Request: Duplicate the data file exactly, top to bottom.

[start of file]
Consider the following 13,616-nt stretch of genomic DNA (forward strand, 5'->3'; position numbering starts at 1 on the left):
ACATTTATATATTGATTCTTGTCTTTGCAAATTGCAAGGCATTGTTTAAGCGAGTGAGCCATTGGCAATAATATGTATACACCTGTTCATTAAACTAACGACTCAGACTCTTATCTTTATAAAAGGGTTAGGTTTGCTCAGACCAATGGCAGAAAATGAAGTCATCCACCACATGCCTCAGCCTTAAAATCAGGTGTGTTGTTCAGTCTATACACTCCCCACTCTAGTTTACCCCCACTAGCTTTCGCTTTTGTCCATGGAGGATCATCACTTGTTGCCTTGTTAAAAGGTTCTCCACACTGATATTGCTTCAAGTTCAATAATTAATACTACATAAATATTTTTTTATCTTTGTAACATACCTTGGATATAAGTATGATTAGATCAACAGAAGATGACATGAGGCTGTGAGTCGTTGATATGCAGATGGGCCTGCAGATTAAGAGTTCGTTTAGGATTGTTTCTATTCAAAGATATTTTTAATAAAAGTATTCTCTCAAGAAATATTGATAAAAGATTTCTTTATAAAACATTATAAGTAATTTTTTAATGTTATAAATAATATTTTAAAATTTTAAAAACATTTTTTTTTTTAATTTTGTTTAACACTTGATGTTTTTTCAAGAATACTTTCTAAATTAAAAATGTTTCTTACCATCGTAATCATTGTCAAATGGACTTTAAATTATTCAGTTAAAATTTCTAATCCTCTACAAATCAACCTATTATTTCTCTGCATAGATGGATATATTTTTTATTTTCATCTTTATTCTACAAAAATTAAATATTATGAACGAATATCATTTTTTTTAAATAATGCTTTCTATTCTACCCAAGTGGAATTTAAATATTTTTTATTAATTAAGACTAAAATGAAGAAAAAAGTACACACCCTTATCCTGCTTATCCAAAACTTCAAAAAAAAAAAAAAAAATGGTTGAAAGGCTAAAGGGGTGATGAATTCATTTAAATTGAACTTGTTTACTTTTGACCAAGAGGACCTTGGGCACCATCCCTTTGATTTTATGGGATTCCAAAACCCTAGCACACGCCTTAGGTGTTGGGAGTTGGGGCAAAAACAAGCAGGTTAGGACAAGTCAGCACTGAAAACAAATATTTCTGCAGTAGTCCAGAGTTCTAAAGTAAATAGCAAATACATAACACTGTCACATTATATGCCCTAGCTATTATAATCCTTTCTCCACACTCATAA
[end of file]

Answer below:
Consider the following 13,616-nt stretch of genomic DNA (forward strand, 5'->3'; position numbering starts at 1 on the left):
ACATTTATATATTGATTCTTGTCTTTGCAAATTGCAAGGCATTGTTTAAGCGAGTGAGCCATTGGCAATAATATGTATACACCTGTTCATTAAACTAACGACTCAGACTCTTATCTTTATAAAAGGGTTAGGTTTGCTCAGACCAATGGCAGAAAATGAAGTCATCCACCACATGCCTCAGCCTTAAAATCAGGTGTGTTGTTCAGTCTATACACTCCCCACTCTAGTTTACCCCCACTAGCTTTCGCTTTTGTCCATGGAGGATCATCACTTGTTGCCTTGTTAAAAGGTTCTCCACACTGATATTGCTTCAAGTTCAATAATTAATACTACATAAATATTTTTTTATCTTTGTAACATACCTTGGATATAAGTATGATTAGATCAACAGAAGATGACATGAGGCTGTGAGTCGTTGATATGCAGATGGGCCTGCAGATTAAGAGTTCGTTTAGGATTGTTTCTATTCAAAGATATTTTTAATAAAAGTATTCTCTCAAGAAATATTGATAAAAGATTTCTTTATAAAACATTATAAGTAATTTTTTAATGTTATAAATAATATTTTAAAATTTTAAAAACATTTTTTTTTTTAATTTTGTTTAACACTTGATGTTTTTTCAAGAATACTTTCTAAATTAAAAATGTTTCTTACCATCGTAATCATTGTCAAATGGACTTTAAATTATTCAGTTAAAATTTCTAATCCTCTACAAATCAACCTATTATTTCTCTGCATAGATGGATATATTTTTTATTTTCATCTTTATTCTACAAAAATTAAATATTATGAACGAATATCATTTTTTTTAAATAATGCTTTCTATTCTACCCAAGTGGAATTTAAATATTTTTTATTAATTAAGACTAAAATGAAGAAAAAAGTACACACCCTTATCCTGCTTATCCAAAACTTCAAAAAAAAAAAAAAAAATGGTTGAAAGGCTAAAGGGGTGATGAATTCATTTAAATTGAACTTGTTTACTTTTGACCAAGAGGACCTTGGGCACCATCCCTTTGATTTTATGGGATTCCAAAACCCTAGCACACGCCTTAGGTGTTGGGAGTTGGGGCAAAAACAAGCAGGTTAGGACAAGTCAGCACTGAAAACAAATATTTCTGCAGTAGTCCAGAGTTCTAAAGTAAATAGCAAATACATAACACTGTCACATTATATGCCCTAGCTATTATAATCCTTTCTCCACACTCATAA